With additional reference to FIGS. 2-5, in order to supply the cooling air flow to the temperature sensor 34, air is supplied from a pressurized air source (not shown) through the solenoid valve 39, the needle valve 42, and an air line 38 to the manifold assembly 37. The solenoid valve 39 is an on-off valve controlled by the control circuit 31. When this valve is closed, there is no air flow to the temperature sensor, and when this valve is open, there is air flow to the temperature sensor. The rate of air flow is established by the adjustable valve control 43 for the needle valve 42. Depending upon the manual setting of the needle valve control, a selected rate of air flow is supplied to the temperature sensor when the solenoid valve 39 is opened. The rate of flow is selected dependent upon the particular skin packaging machine and its environment, preferably utilizing as low a flow rate as possible wherein the cooling air sufficiently cools the temperature sensor between temperature readings.

The air is supplied to the temperature sensor through an air line 38 leading from the needle valve 42, which is connected to the manifold 37 by a fitting 46. The manifold assembly 37 includes a manifold block 47 attached to the oven by bolts 45. The manifold assembly 37 defines an interior chamber which is enclosed by a manifold cover 48 attached to the manifold block 47 by four screws 50. The pressurized air, at the selected flow rate, flows from the air line 38 through the fitting 46 and the interior chamber of the manifold assembly 37 and then through the rigid tube 36. The tube 36 is coupled at one end to the interior of the chamber by a fitting 49 and at its other end carries the temperature sensor 34. The air, therefore, flows out the end of the tube 36 and around the temperature sensor 34, cooling the temperature sensor.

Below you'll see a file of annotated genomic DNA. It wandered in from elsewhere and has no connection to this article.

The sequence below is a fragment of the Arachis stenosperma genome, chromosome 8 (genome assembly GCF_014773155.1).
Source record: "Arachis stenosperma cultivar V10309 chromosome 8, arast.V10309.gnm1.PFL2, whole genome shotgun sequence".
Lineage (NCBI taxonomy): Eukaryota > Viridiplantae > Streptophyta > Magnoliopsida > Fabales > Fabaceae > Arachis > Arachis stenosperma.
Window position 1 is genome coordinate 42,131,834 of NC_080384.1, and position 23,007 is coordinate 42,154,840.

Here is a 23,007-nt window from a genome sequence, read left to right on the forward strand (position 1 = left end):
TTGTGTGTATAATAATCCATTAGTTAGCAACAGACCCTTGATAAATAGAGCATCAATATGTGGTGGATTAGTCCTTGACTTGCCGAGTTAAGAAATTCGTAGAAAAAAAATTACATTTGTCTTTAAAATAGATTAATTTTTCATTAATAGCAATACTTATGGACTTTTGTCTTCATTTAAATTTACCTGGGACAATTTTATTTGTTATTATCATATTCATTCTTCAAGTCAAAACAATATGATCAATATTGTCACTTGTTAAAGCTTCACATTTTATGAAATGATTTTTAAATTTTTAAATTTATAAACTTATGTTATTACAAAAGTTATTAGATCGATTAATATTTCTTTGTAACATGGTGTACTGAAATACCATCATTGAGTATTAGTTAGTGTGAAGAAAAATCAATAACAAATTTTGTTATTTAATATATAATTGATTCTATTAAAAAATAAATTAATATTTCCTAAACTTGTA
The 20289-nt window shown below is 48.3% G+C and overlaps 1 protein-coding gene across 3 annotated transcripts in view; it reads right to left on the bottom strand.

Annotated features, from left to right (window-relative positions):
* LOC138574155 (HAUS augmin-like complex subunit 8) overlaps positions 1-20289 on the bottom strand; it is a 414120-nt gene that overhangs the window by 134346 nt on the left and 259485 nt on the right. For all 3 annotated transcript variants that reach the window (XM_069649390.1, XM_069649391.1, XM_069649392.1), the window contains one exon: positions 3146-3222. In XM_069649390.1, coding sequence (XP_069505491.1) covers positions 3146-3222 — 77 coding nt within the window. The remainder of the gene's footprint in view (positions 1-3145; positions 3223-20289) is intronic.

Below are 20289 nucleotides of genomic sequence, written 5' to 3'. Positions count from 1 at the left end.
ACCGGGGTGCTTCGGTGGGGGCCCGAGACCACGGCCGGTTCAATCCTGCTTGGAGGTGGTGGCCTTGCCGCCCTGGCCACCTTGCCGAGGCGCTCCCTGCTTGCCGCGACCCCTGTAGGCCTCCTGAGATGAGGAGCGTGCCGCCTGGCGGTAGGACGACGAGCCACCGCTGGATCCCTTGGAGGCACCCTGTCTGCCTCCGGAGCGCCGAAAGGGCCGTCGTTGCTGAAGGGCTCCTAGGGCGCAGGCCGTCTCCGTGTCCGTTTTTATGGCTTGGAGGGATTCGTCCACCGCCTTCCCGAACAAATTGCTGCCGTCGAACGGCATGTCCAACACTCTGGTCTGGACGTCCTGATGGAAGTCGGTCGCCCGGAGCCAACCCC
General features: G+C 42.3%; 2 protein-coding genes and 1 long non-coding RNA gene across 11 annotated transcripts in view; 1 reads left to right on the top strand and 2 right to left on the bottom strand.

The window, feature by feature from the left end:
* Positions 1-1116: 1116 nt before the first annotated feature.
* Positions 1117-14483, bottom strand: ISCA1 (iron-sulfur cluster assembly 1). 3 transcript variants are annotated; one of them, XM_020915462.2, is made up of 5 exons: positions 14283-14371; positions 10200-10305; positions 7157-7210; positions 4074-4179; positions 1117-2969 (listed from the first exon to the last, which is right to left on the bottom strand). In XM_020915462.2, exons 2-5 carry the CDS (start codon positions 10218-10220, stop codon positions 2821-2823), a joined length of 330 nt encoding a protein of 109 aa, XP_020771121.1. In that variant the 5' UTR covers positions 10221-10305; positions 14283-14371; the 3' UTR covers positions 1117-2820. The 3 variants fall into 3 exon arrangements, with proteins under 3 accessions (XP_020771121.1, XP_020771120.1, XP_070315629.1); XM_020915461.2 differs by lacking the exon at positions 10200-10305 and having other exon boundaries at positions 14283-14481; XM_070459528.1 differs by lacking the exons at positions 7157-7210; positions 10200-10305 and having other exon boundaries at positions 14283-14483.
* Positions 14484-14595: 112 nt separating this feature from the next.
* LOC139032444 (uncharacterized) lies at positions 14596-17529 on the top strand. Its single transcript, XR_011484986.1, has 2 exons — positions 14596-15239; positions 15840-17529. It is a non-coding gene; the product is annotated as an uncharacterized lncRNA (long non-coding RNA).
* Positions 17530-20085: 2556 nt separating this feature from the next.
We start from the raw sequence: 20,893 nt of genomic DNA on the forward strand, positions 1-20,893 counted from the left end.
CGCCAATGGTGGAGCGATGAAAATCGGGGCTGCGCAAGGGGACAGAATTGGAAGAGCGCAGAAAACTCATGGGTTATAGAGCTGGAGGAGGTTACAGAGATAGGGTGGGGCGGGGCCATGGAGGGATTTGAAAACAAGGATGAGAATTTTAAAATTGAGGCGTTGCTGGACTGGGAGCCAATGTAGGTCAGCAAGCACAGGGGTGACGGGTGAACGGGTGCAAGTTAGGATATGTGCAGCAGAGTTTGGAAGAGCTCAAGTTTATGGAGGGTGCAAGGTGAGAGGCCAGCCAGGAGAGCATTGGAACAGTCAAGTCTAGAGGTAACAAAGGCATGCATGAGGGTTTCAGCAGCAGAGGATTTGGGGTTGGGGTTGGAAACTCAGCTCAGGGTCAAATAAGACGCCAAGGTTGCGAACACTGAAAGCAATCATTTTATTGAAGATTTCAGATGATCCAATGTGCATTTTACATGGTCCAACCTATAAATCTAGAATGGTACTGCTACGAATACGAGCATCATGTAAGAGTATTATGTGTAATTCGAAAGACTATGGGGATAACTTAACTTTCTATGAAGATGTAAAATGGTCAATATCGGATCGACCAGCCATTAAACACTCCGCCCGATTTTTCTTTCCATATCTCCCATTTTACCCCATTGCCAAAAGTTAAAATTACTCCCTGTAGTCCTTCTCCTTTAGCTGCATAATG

The tube 36 is bent at a right angle as indicated at 52 so that, when the tube is attached to the manifold assembly 37 and appropriately positioned by the fitting 49, the temperature sensor 34 is located slightly above the film in the frame of the skin packaging machine when the frame is in its position adjacent the oven 15.

In order to mount the temperature sensor 34, and to provide for electrical connections to be discussed hereinafter, the temperature sensor 34 is mounted at the end of a circuit board 53 which is crimped within the end of the tube 36. In order to mount the temperature sensor 34 on the end of the circuit board 53, a first lead 54 is soldered to a conductive strip 56 which is on one side of the circuit board, and a second lead (not shown) is attached to a conductive strip 58 on the other side of the circuit board 53, substantially identical to the conductive strip 56.

In order to maintain the temperature sensor 34 spaced apart from the end of the tube 36, and permit air flow therearound, a pair of outwardly extending shoulders 59 at the lower end of the circuit board 53 engage the bottom edge of the tube 36 to maintain the temperature sensor apart from the lower edge of the tube.